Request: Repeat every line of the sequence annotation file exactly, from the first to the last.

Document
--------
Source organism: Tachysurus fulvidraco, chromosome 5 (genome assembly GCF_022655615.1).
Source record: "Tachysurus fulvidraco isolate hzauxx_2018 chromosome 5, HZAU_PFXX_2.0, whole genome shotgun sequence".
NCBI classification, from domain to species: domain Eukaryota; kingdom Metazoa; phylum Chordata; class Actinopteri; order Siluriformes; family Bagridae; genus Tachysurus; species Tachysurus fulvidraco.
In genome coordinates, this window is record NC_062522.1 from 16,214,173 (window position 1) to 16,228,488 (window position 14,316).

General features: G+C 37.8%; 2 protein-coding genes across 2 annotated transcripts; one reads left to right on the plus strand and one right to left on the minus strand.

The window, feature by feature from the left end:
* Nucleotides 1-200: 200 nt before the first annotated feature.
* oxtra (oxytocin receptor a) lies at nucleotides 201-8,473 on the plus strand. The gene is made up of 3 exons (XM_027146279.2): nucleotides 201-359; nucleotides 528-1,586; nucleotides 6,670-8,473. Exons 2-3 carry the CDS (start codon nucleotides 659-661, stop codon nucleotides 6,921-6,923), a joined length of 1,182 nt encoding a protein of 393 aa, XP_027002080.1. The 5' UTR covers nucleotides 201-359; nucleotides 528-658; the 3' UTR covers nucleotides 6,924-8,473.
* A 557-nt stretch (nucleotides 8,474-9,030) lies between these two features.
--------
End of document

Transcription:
Source organism: Tachysurus fulvidraco, chromosome 5 (genome assembly GCF_022655615.1).
Source record: "Tachysurus fulvidraco isolate hzauxx_2018 chromosome 5, HZAU_PFXX_2.0, whole genome shotgun sequence".
NCBI classification, from domain to species: domain Eukaryota; kingdom Metazoa; phylum Chordata; class Actinopteri; order Siluriformes; family Bagridae; genus Tachysurus; species Tachysurus fulvidraco.
In genome coordinates, this window is record NC_062522.1 from 16,214,173 (window position 1) to 16,228,488 (window position 14,316).

General features: G+C 37.8%; 2 protein-coding genes across 2 annotated transcripts; one reads left to right on the plus strand and one right to left on the minus strand.

The window, feature by feature from the left end:
* Nucleotides 1-200: 200 nt before the first annotated feature.
* oxtra (oxytocin receptor a) lies at nucleotides 201-8,473 on the plus strand. The gene is made up of 3 exons (XM_027146279.2): nucleotides 201-359; nucleotides 528-1,586; nucleotides 6,670-8,473. Exons 2-3 carry the CDS (start codon nucleotides 659-661, stop codon nucleotides 6,921-6,923), a joined length of 1,182 nt encoding a protein of 393 aa, XP_027002080.1. The 5' UTR covers nucleotides 201-359; nucleotides 528-658; the 3' UTR covers nucleotides 6,924-8,473.
* A 557-nt stretch (nucleotides 8,474-9,030) lies between these two features.